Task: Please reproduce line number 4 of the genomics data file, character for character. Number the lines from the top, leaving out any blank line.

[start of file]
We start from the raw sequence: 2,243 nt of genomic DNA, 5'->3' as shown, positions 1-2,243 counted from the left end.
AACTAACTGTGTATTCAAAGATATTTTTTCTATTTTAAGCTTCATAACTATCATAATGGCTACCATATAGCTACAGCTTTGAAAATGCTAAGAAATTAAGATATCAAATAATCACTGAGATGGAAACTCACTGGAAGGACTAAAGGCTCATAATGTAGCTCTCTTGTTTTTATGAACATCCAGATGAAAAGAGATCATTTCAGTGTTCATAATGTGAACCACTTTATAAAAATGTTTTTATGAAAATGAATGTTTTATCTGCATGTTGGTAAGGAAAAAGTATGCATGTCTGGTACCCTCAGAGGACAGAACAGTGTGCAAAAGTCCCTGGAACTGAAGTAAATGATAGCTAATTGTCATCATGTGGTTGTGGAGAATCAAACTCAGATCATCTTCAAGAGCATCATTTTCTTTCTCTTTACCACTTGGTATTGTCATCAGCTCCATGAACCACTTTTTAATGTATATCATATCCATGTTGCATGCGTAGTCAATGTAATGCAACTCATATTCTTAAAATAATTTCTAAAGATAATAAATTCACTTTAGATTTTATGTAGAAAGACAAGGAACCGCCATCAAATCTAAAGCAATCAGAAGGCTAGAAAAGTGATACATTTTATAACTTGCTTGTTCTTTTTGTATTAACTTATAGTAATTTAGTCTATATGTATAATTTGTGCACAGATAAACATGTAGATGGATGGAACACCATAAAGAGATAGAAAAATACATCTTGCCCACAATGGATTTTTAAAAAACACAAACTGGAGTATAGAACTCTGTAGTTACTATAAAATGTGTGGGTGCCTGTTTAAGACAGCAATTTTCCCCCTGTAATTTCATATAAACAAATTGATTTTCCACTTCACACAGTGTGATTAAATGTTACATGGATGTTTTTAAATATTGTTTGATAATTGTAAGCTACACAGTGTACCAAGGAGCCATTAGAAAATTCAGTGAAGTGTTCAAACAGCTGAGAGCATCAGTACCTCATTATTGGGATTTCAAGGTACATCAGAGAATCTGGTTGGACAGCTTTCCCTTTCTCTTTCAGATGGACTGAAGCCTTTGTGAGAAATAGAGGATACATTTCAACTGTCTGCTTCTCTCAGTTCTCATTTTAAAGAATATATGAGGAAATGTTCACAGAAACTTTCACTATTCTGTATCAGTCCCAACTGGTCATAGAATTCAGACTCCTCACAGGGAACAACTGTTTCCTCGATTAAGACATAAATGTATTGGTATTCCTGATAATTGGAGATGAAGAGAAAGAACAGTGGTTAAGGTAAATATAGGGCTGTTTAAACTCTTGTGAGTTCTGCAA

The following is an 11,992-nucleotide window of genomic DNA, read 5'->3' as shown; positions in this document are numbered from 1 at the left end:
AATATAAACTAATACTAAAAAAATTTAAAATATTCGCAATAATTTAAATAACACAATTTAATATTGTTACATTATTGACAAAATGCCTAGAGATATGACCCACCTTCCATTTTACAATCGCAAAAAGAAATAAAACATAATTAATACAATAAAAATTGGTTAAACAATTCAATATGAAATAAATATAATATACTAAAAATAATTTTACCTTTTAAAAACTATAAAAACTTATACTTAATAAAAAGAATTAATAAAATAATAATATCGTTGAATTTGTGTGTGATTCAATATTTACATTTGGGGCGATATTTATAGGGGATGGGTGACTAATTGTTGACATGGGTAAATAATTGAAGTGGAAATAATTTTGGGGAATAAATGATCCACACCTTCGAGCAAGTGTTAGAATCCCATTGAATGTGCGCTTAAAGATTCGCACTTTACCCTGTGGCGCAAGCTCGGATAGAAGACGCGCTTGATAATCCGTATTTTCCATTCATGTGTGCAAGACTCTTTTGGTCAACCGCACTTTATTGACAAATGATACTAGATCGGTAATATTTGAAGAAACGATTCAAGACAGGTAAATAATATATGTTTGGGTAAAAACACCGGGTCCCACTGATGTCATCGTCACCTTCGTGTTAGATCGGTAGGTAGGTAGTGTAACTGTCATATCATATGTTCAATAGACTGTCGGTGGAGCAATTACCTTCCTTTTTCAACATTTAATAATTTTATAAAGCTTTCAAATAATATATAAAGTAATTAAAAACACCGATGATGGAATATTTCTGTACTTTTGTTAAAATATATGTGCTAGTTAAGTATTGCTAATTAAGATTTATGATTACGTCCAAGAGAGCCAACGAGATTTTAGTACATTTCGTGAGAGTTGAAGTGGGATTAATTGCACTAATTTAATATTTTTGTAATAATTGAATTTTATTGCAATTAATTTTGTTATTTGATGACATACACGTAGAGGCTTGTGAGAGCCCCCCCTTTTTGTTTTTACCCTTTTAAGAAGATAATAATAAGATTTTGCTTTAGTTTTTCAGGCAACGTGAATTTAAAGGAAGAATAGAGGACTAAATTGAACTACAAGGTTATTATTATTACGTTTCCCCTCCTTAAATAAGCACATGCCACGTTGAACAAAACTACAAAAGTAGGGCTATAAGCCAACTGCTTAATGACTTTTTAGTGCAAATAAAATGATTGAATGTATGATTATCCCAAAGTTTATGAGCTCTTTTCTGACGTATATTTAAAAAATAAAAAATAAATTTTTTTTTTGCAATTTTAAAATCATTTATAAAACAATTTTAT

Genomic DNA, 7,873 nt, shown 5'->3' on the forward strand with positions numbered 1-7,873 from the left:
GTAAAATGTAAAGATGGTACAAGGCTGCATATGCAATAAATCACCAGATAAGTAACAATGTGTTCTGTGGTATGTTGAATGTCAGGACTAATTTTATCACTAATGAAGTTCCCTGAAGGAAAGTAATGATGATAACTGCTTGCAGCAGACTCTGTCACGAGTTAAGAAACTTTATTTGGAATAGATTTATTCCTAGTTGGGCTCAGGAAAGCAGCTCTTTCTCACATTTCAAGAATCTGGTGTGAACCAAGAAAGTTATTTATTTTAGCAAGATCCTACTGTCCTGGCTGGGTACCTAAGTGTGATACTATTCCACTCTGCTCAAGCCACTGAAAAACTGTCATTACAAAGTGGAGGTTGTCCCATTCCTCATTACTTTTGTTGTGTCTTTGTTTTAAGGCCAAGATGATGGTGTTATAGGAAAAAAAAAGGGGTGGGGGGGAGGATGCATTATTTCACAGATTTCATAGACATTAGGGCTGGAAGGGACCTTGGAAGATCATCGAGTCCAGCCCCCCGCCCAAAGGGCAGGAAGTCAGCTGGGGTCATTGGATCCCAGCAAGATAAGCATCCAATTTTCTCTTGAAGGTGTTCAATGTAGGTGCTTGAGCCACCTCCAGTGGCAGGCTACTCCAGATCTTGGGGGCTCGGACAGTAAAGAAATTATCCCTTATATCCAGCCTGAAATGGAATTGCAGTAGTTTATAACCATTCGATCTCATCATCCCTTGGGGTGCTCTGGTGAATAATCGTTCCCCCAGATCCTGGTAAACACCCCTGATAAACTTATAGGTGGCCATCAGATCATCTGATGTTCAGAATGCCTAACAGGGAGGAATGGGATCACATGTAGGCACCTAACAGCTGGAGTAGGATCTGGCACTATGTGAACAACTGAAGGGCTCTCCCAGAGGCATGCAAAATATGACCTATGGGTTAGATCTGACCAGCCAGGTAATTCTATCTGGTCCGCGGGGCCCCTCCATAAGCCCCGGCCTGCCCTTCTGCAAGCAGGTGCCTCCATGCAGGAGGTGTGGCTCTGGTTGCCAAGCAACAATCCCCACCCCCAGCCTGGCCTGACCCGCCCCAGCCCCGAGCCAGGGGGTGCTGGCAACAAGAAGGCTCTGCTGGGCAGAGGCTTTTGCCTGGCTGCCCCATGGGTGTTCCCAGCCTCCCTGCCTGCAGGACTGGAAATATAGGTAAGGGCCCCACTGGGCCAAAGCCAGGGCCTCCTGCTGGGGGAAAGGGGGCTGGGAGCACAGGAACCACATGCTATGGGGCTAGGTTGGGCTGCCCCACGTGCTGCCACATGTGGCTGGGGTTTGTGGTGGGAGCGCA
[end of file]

AATATAAACTAATACTAAAAAAATTTAAAATATTCGCAATAATTTAAATAACACAATTTAATATTGTTACATTATTGACAAAATGCCTAGAGATATGACCCACCTTCCATTTTACAATCGCAAAAAGAAATAAAACATAATTAATACAATAAAAATTGGTTAAACAATTCAATATGAAATAAATATAATATACTAAAAATAATTTTACCTTTTAAAAACTATAAAAACTTATACTTAATAAAAAGAATTAATAAAATAATAATATCGTTGAATTTGTGTGTGATTCAATATTTACATTTGGGGCGATATTTATAGGGGATGGGTGACTAATTGTTGACATGGGTAAATAATTGAAGTGGAAATAATTTTGGGGAATAAATGATCCACACCTTCGAGCAAGTGTTAGAATCCCATTGAATGTGCGCTTAAAGATTCGCACTTTACCCTGTGGCGCAAGCTCGGATAGAAGACGCGCTTGATAATCCGTATTTTCCATTCATGTGTGCAAGACTCTTTTGGTCAACCGCACTTTATTGACAAATGATACTAGATCGGTAATATTTGAAGAAACGATTCAAGACAGGTAAATAATATATGTTTGGGTAAAAACACCGGGTCCCACTGATGTCATCGTCACCTTCGTGTTAGATCGGTAGGTAGGTAGTGTAACTGTCATATCATATGTTCAATAGACTGTCGGTGGAGCAATTACCTTCCTTTTTCAACATTTAATAATTTTATAAAGCTTTCAAATAATATATAAAGTAATTAAAAACACCGATGATGGAATATTTCTGTACTTTTGTTAAAATATATGTGCTAGTTAAGTATTGCTAATTAAGATTTATGATTACGTCCAAGAGAGCCAACGAGATTTTAGTACATTTCGTGAGAGTTGAAGTGGGATTAATTGCACTAATTTAATATTTTTGTAATAATTGAATTTTATTGCAATTAATTTTGTTATTTGATGACATACACGTAGAGGCTTGTGAGAGCCCCCCCTTTTTGTTTTTACCCTTTTAAGAAGATAATAATAAGATTTTGCTTTAGTTTTTCAGGCAACGTGAATTTAAAGGAAGAATAGAGGACTAAATTGAACTACAAGGTTATTATTATTACGTTTCCCCTCCTTAAATAAGCACATGCCACGTTGAACAAAACTACAAAAGTAGGGCTATAAGCCAACTGCTTAATGACTTTTTAGTGCAAATAAAATGATTGAATGTATGATTATCCCAAAGTTTATGAGCTCTTTTCTGACGTATATTTAAAAAATAAAAAATAAATTTTTTTTTTGCAATTTTAAAATCATTTATAAAACAATTTTAT